Sunday, December 30, 2012
Saturday, January 28, 2012
Houston is the largest city in the US to lack a traditional, comprehensive zoning ordinance. This is good because our neighborhoods have developed organically to be mixed use and mixed income. But the down side is that neighbors often feel that they lack protection from undesirable development. Our new HDHCD Director needs to be sensitive to neighborhood concerns; and not simply write them off as NIMBYs.
This City went through a building boom in the 1950s through 1970s. Multifamily housing was overbuilt. Those complexes are now at the end of their useful lives. Whole neighborhoods are dragged down by complexes that were once upscale, but are now dangerous slums. It behooves the new HDHCD Director to know all about these complexes, and he has to be driven to help the neighborhoods around them.
The State of Texas has extremely weak laws regarding urban blight and substandard housing. Those laws were made even weaker in 2011. Recent experiments have used low-income housing funds to help mitigate blight, while providing safe, decent housing for the poor. We need an HDHCD Director who believes in this approach.
The primary function of the Houston Department of Housing and Community Development is “to provide decent housing, create a suitable living environment and expand economic opportunities, principally for low and moderate income persons.” But we also need an HDHCD Director who really understands our City, is sensitive to local concerns, and helps neighborhoods solve their problems.
Sunday, January 1, 2012
Re-examining Zoned Schools
Helen Ladd, a professor at the Duke Sanford School of Public Policy wrote “Education and Poverty – Confronting the Evidence.” Almost on the same day, a study was published in the Houston Chronicle which gives Sharpstown High School the second worst dropout rate in the City.[i] I can’t help but break my rule against writing about education on this Blog.
It’s tempting to blame choice for the failure of schools like Sharpstown High. The assumption is that if you give kids the chance to leave their local zoned schools, those schools will fail because they’ll lose their best and brightest students. But the assumption is overly simplistic and very dangerous. It helps cause the failure of zoned schools, and it has been proven wrong by Ms. Ladd[ii].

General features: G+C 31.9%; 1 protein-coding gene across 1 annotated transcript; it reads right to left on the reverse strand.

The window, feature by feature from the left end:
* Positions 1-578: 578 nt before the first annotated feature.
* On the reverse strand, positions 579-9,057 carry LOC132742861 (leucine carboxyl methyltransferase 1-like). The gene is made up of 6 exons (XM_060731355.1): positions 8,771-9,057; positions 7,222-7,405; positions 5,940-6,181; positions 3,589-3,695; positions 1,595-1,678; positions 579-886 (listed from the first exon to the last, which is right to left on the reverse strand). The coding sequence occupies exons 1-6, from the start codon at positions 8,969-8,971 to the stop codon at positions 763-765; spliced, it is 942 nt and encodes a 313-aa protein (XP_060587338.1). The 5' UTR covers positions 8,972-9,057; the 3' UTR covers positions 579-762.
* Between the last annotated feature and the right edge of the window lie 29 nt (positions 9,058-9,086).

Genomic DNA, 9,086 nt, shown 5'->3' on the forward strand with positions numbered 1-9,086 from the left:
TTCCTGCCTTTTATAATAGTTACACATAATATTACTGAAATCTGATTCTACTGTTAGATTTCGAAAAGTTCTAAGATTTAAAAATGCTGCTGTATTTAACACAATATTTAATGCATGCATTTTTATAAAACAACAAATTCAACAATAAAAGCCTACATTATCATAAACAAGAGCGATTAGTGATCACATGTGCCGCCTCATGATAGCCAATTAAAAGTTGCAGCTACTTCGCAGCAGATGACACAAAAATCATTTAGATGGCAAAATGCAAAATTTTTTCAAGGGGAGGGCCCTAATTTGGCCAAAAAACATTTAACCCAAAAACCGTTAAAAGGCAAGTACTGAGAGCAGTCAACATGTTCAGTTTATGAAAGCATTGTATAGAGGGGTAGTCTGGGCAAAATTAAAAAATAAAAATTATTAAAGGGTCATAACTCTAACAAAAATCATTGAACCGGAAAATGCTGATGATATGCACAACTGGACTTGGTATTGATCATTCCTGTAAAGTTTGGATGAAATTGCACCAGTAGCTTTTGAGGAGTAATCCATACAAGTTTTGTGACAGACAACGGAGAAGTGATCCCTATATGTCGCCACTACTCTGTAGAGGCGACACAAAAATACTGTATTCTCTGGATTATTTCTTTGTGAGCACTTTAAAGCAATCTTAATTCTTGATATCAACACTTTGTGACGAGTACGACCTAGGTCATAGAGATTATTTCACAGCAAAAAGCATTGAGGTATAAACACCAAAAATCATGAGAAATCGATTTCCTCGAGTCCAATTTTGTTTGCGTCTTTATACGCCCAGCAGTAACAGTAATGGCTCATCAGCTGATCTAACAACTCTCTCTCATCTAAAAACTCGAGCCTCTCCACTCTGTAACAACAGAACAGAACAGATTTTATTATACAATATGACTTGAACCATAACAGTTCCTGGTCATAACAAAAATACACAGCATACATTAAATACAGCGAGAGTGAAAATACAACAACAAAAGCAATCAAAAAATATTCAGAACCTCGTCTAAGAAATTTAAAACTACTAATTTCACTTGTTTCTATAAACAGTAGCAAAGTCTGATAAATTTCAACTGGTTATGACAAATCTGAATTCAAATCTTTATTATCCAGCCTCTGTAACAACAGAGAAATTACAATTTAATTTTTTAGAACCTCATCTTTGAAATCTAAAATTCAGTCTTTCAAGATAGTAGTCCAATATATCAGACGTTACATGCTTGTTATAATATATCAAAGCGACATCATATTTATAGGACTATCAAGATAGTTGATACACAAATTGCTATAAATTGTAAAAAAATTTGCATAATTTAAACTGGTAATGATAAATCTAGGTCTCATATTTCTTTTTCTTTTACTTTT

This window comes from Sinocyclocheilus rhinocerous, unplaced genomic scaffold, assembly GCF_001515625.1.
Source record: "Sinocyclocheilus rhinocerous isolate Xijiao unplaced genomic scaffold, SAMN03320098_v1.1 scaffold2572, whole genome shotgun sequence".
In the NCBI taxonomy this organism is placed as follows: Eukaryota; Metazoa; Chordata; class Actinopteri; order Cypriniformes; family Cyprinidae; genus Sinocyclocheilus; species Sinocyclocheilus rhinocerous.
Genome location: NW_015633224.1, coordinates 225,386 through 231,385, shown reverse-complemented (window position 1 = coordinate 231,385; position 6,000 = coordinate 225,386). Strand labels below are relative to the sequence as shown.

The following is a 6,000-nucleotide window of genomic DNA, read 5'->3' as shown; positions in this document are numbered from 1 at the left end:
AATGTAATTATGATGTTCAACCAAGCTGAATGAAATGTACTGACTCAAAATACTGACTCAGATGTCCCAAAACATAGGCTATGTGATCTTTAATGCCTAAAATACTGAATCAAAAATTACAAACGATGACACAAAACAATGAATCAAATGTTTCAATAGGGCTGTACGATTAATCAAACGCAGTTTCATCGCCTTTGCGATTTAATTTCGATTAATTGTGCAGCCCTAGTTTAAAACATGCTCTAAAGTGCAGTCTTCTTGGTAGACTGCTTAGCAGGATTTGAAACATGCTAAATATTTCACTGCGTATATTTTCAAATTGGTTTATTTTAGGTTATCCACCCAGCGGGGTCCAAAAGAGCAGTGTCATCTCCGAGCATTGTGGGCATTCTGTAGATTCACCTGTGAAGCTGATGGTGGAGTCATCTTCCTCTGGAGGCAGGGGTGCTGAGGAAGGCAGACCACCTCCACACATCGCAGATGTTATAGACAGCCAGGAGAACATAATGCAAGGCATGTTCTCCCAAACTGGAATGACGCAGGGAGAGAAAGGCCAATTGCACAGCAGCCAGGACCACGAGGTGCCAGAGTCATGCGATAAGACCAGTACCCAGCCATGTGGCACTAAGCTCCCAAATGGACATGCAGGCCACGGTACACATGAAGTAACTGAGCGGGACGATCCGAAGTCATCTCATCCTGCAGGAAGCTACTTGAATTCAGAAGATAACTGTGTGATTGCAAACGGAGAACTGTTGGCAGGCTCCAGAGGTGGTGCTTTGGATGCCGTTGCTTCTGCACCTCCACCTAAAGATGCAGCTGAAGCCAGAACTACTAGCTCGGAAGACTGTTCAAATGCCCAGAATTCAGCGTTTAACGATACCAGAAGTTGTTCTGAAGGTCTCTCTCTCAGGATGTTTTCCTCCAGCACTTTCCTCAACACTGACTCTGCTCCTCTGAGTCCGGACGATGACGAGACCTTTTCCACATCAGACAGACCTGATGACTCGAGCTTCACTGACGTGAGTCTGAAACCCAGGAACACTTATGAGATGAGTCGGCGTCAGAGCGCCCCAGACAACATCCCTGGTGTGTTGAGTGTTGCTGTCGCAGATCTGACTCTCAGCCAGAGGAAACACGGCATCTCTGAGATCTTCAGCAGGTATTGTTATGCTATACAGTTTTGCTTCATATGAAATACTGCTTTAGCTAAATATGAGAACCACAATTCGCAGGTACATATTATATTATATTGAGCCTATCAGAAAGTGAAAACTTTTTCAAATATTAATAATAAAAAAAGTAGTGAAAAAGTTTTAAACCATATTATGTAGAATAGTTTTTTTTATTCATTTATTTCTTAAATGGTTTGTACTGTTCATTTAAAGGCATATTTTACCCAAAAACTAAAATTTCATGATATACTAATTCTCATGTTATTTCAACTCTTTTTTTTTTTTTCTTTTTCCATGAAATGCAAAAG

When a zoned school starts to lose students to Magnet and Charter Schools, it creates unique opportunities. If the school can keep its teachers, students who stay can benefit from smaller class sizes and one-on-one attention. Furthermore, the school can focus on the issues facing its remaining students. Do most of them have parents who are too busy to help with homework? An after-school tutoring program could be established to help fill the gap. Is teenage pregnancy a problem? Programs could be set up to address it. Most of all, zoned schools can take stock of the neighborhoods around them. They can work with neighborhood groups, to make their curriculum fit with the needs of the surrounding community. Then they can market that curriculum to parents in the neighborhood, to help stem or reverse the exodus of students.
These opportunities are very often lost; and from what I can tell, part of the reason is that zoned schools are used for political reasons. Opponents of school choice hold them up and say “I told you so,” instead of seizing on opportunities to improve them. A culture of lost opportunities has been created, and it has been especially damaging to Sharpstown High School. Two decades of deterioration have left it one of Houston’s worst. The school has been named to HISD’s Apollo 20 Program, which offers a glimmer of hope, but which might fail[iii]. It’s a real shame, because there are beautiful, vibrant neighborhoods around the Sharpstown High School, with parents who are afraid to send their kids to it; and there are students attending the school, who deserve better.
[ii] Ms. Ladd’s work is important because it throws a wrench in the common wisdom that was behind The No Child Left Behind Act of 2001. No Child Left Behind created a culture of ‘teaching to the test’ and did not address the problems it was supposed to fix.